• $\begingroup$ This is a great answer. I'd like to make explicit something @Attack68 left implicit in his final formula: those coupons can be treated as little bonds themselves. $\endgroup$
    – Brian B
    Commented Feb 13, 2020 at 14:59

Very interesting question as I have come across an idea a bit similar for pricing new bonds compared with the existing curve of the issuer. The idea is that the spread of bond trading at a discount, say $90, need to be adjusted to be able to price a newly issued bond at 100 (keeping all other factors similar). So typically, market participants will add 1 bps per point below par to reflect an adjusted spread to the outstanding bond. For example, the outstanding bond is trading at 90 with a spread of 40 bps so we need to adjust the spread by 10 bps which makes it 50 bps and this gives us where the issuer can print the new bond (keeping all other factors similar: maturity, covenants calls etc...).
Reasons for this adjustment are:

  • You need less cash to acquire the same amount of bonds when you buy the discounted bond. So, investors prefer to buy bonds that trade at a discount and thus a new bond priced at 100 will need to offer a higher spread.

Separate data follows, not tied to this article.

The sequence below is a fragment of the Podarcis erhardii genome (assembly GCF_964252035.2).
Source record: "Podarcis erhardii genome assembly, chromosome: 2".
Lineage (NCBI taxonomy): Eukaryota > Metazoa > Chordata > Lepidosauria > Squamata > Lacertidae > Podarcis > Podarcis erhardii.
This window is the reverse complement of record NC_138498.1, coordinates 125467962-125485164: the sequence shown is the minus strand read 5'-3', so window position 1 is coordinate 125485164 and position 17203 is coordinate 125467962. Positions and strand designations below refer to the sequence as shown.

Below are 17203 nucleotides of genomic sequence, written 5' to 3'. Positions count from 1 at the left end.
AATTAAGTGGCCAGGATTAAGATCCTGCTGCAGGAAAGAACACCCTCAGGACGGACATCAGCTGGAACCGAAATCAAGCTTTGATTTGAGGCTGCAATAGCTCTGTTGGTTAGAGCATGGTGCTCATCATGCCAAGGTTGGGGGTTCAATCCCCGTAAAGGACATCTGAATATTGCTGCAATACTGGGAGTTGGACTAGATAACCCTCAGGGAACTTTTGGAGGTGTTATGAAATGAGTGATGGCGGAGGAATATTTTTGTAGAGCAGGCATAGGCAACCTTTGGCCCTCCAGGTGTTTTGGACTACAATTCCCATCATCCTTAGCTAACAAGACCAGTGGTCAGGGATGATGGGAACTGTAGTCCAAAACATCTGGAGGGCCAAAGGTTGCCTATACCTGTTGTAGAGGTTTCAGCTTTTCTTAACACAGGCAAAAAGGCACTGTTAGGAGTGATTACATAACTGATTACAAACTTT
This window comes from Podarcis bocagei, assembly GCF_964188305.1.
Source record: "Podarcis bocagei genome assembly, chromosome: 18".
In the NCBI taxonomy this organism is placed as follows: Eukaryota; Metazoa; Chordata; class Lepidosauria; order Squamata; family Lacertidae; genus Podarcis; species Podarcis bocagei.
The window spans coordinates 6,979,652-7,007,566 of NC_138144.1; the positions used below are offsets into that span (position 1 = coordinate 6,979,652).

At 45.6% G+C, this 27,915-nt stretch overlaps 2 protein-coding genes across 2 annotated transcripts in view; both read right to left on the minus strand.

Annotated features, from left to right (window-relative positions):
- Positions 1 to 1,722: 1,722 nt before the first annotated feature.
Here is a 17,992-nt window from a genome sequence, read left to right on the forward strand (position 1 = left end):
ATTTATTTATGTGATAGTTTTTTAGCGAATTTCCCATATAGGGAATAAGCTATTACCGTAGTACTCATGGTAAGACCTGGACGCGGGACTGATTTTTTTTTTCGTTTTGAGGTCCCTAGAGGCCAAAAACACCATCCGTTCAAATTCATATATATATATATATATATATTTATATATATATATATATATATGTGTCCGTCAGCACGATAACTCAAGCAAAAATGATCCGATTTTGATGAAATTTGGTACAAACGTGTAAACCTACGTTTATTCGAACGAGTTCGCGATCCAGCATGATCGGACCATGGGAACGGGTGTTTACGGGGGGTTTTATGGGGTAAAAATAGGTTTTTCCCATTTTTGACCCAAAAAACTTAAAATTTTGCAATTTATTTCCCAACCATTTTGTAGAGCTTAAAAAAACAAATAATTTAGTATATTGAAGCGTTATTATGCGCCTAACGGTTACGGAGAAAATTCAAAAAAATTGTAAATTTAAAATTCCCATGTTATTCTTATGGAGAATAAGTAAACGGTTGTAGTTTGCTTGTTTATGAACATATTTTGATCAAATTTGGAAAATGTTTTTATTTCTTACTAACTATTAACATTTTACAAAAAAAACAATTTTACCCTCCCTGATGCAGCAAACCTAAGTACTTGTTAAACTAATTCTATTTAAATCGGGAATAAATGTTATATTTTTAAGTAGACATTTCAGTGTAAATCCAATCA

• When there is a default on the bond, the CDS will pay 1-recovery rate, so as a bond holder you are better off holding the bond trading at a discount because the CDS payoff will be higher when you purchases the bond at a discount rather than par.

The main drawback I see of doing that is that a low cash price bond has much more sensitivity to interest rate risk since more of the payments come at the end of the life of the bond, at maturity. So, is it worth doing the adjustment? I am not sure. It probably makes senses when you expect a default to happen or when the maturity of a bond is far away in time. What do you think? DOes it relate to your question?